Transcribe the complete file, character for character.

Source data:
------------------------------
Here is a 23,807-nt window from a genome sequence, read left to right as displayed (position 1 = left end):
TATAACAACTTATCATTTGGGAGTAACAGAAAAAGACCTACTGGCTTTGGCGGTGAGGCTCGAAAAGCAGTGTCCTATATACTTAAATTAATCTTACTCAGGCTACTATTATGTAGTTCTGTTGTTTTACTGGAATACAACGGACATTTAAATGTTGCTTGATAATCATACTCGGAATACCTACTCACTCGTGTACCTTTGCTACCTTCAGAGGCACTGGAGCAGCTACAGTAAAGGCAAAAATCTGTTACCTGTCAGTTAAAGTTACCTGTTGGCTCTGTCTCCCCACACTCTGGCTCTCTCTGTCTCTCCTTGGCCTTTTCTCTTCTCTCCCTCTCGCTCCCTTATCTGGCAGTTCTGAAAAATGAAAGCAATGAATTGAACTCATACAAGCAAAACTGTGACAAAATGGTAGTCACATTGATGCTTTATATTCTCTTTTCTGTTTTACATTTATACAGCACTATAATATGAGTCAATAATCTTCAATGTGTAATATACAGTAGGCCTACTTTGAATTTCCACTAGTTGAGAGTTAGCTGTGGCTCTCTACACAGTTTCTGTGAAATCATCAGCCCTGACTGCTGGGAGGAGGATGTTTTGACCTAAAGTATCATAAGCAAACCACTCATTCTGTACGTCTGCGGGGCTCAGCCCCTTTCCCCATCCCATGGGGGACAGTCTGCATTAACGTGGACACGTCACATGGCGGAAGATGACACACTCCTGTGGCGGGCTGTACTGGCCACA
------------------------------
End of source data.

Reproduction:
Here is a 23,807-nt window from a genome sequence, read left to right as displayed (position 1 = left end):
TATAACAACTTATCATTTGGGAGTAACAGAAAAAGACCTACTGGCTTTGGCGGTGAGGCTCGAAAAGCAGTGTCCTATATACTTAAATTAATCTTACTCAGGCTACTATTATGTAGTTCTGTTGTTTTACTGGAATACAACGGACATTTAAATGTTGCTTGATAATCATACTCGGAATACCTACTCACTCGTGTACCTTTGCTACCTTCAGAGGCACTGGAGCAGCTACAGTAAAGGCAAAAATCTGTTACCTGTCAGTTAAAGTTACCTGTTGGCTCTGTCTCCCCACACTCTGGCTCTCTCTGTCTCTCCTTGGCCTTTTCTCTTCTCTCCCTCTCGCTCCCTTATCTGGCAGTTCTGAAAAATGAAAGCAATGAATTGAACTCATACAAGCAAAACTGTGACAAAATGGTAGTCACATTGATGCTTTATATTCTCTTTTCTGTTTTACATTTATACAGCACTATAATATGAGTCAATAATCTTCAATGTGTAATATACAGTAGGCCTACTTTGAATTTCCACTAGTTGAGAGTTAGCTGTGGCTCTCTACACAGTTTCTGTGAAATCATCAGCCCTGACTGCTGGGAGGAGGATGTTTTGACCTAAAGTATCATAAGCAAACCACTCATTCTGTACGTCTGCGGGGCTCAGCCCCTTTCCCCATCCCATGGGGGACAGTCTGCATTAACGTGGACACGTCACATGGCGGAAGATGACACACTCCTGTGGCGGGCTGTACTGGCCACA